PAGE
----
• Feds Walk Into A Building, Demand Everyone's Fingerprints To Open Phones

    10/26/2016 7:00:10 PM PDT · by nickcarraway · 19 replies
    Forbes ^ | 10/26 | Thomas Fox-Brewster
    In what’s believed to be an unprecedented attempt to bypass the security of Apple iPhones, or any smartphone that uses fingerprints to unlock, California’s top cops asked to enter a residence and force anyone inside to use their biometric information to open their mobile devices. FORBES found a court filing, dated May 9 2016, in which the Department of Justice sought to search a Lancaster, California, property. But there was a more remarkable aspect of the search, as pointed out in the memorandum: “authorization to depress the fingerprints and thumbprints of every person who is located at the SUBJECT PREMISES...
  • AT&T Is Spying on Americans for Profit, New Documents Reveal

    10/25/2016 9:29:25 AM PDT · by Tilted Irish Kilt · 16 replies
    dailybeast ^ | October 24, 2016 | Kenneth Lipp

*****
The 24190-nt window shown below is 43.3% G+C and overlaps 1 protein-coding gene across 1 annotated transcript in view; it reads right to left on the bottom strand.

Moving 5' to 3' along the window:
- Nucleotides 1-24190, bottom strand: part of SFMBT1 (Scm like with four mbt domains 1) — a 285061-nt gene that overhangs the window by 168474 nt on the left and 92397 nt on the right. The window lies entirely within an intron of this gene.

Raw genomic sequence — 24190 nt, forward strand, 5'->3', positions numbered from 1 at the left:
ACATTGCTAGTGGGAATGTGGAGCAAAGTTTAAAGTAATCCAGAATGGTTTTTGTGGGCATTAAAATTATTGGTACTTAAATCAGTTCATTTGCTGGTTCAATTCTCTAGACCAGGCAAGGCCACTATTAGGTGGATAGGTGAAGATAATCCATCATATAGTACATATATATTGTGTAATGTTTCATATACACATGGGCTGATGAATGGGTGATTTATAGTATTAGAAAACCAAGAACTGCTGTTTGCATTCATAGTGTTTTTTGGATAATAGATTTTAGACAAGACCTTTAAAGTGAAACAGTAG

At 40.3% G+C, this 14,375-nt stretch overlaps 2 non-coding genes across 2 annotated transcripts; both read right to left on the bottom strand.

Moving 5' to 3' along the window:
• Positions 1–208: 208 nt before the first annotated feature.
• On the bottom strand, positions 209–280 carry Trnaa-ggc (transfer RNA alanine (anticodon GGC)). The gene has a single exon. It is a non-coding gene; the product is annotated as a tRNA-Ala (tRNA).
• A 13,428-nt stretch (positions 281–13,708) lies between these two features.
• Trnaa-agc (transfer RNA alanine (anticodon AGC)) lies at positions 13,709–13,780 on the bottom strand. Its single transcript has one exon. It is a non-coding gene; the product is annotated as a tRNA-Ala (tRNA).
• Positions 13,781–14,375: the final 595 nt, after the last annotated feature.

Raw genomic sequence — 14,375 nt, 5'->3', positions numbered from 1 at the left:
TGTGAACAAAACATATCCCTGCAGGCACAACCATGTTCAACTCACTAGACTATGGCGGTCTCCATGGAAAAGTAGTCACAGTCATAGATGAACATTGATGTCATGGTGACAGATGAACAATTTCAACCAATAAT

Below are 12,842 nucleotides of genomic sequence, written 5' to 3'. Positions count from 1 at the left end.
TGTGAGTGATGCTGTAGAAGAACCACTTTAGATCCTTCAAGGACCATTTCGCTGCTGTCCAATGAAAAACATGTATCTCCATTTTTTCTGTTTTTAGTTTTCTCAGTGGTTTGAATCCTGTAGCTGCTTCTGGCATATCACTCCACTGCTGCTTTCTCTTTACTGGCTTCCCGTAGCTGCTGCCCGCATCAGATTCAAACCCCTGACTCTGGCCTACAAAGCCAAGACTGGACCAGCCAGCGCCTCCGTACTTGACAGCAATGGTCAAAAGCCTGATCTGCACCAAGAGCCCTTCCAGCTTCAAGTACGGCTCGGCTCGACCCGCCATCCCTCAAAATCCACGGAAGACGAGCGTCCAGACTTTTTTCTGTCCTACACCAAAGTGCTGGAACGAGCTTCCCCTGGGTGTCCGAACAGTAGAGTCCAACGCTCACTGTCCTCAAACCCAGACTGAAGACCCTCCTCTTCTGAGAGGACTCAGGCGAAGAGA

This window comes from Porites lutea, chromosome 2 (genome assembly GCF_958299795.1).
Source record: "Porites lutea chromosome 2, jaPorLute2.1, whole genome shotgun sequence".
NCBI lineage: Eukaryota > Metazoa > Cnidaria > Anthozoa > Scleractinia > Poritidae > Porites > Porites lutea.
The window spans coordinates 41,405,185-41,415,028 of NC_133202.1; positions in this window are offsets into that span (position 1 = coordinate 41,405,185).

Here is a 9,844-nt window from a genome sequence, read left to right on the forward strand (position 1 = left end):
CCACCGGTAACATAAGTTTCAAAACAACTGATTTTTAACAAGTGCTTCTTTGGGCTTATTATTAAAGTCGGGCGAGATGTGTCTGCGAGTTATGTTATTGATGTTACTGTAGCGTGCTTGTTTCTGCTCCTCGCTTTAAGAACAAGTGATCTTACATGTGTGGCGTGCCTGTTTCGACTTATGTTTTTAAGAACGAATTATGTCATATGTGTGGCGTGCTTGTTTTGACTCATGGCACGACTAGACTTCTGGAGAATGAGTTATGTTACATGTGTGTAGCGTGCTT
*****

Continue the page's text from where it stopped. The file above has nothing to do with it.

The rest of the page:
The telecom giant is doing NSA-style work for law enforcement—without a warrant—and earning millions of dollars a year from taxpayers. Hemisphere is a secretive program run by AT&T that searches trillions of call records and analyzes cellular data to determine where a target is located, with whom he speaks, and potentially why. In 2013, Hemisphere was revealed by The New York Times and described only within a Powerpoint presentation made by the Drug Enforcement Administration. The Times described it as a “partnership” between AT&T and the U.S. government; the Justice Department said it was an essential, and prudently deployed, counter-narcotics...